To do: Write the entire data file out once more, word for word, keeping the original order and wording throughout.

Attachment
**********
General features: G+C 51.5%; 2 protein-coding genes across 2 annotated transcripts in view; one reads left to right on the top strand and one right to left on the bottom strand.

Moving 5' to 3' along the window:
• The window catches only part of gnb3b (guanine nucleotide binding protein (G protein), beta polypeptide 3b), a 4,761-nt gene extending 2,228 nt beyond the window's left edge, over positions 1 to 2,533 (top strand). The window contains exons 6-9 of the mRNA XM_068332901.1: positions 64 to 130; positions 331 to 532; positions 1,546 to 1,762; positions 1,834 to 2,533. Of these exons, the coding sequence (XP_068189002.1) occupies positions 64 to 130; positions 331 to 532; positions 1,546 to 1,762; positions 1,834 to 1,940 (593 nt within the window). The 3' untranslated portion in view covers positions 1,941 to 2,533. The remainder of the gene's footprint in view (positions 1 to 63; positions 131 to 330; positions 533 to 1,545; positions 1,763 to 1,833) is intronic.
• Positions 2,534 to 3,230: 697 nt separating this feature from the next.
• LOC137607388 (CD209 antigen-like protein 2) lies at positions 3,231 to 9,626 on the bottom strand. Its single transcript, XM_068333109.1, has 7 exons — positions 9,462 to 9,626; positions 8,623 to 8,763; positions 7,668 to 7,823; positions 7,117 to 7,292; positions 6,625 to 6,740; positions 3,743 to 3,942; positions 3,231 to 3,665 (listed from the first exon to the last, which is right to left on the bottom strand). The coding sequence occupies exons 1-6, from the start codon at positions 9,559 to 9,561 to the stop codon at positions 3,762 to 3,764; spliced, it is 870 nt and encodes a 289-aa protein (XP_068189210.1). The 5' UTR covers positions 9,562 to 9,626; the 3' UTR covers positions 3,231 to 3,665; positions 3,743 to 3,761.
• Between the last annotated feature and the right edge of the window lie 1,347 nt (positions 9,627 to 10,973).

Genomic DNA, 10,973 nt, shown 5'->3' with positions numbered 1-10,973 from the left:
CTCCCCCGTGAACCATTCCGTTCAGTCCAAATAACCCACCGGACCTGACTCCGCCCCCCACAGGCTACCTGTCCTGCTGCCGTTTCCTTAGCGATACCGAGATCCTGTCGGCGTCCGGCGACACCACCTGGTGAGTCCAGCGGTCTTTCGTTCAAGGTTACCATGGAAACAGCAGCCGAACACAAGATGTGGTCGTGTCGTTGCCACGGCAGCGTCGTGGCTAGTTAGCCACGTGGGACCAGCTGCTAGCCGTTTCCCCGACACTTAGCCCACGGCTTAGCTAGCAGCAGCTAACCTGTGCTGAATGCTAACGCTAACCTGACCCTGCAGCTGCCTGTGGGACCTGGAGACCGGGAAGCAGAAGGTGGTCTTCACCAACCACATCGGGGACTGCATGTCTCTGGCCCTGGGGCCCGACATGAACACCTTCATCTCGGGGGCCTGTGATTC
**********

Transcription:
General features: G+C 51.5%; 2 protein-coding genes across 2 annotated transcripts in view; one reads left to right on the top strand and one right to left on the bottom strand.

Moving 5' to 3' along the window:
• The window catches only part of gnb3b (guanine nucleotide binding protein (G protein), beta polypeptide 3b), a 4,761-nt gene extending 2,228 nt beyond the window's left edge, over positions 1 to 2,533 (top strand). The window contains exons 6-9 of the mRNA XM_068332901.1: positions 64 to 130; positions 331 to 532; positions 1,546 to 1,762; positions 1,834 to 2,533. Of these exons, the coding sequence (XP_068189002.1) occupies positions 64 to 130; positions 331 to 532; positions 1,546 to 1,762; positions 1,834 to 1,940 (593 nt within the window). The 3' untranslated portion in view covers positions 1,941 to 2,533. The remainder of the gene's footprint in view (positions 1 to 63; positions 131 to 330; positions 533 to 1,545; positions 1,763 to 1,833) is intronic.
• Positions 2,534 to 3,230: 697 nt separating this feature from the next.
• LOC137607388 (CD209 antigen-like protein 2) lies at positions 3,231 to 9,626 on the bottom strand. Its single transcript, XM_068333109.1, has 7 exons — positions 9,462 to 9,626; positions 8,623 to 8,763; positions 7,668 to 7,823; positions 7,117 to 7,292; positions 6,625 to 6,740; positions 3,743 to 3,942; positions 3,231 to 3,665 (listed from the first exon to the last, which is right to left on the bottom strand). The coding sequence occupies exons 1-6, from the start codon at positions 9,559 to 9,561 to the stop codon at positions 3,762 to 3,764; spliced, it is 870 nt and encodes a 289-aa protein (XP_068189210.1). The 5' UTR covers positions 9,562 to 9,626; the 3' UTR covers positions 3,231 to 3,665; positions 3,743 to 3,761.
• Between the last annotated feature and the right edge of the window lie 1,347 nt (positions 9,627 to 10,973).

Genomic DNA, 10,973 nt, shown 5'->3' with positions numbered 1-10,973 from the left:
CTCCCCCGTGAACCATTCCGTTCAGTCCAAATAACCCACCGGACCTGACTCCGCCCCCCACAGGCTACCTGTCCTGCTGCCGTTTCCTTAGCGATACCGAGATCCTGTCGGCGTCCGGCGACACCACCTGGTGAGTCCAGCGGTCTTTCGTTCAAGGTTACCATGGAAACAGCAGCCGAACACAAGATGTGGTCGTGTCGTTGCCACGGCAGCGTCGTGGCTAGTTAGCCACGTGGGACCAGCTGCTAGCCGTTTCCCCGACACTTAGCCCACGGCTTAGCTAGCAGCAGCTAACCTGTGCTGAATGCTAACGCTAACCTGACCCTGCAGCTGCCTGTGGGACCTGGAGACCGGGAAGCAGAAGGTGGTCTTCACCAACCACATCGGGGACTGCATGTCTCTGGCCCTGGGGCCCGACATGAACACCTTCATCTCGGGGGCCTGTGATTC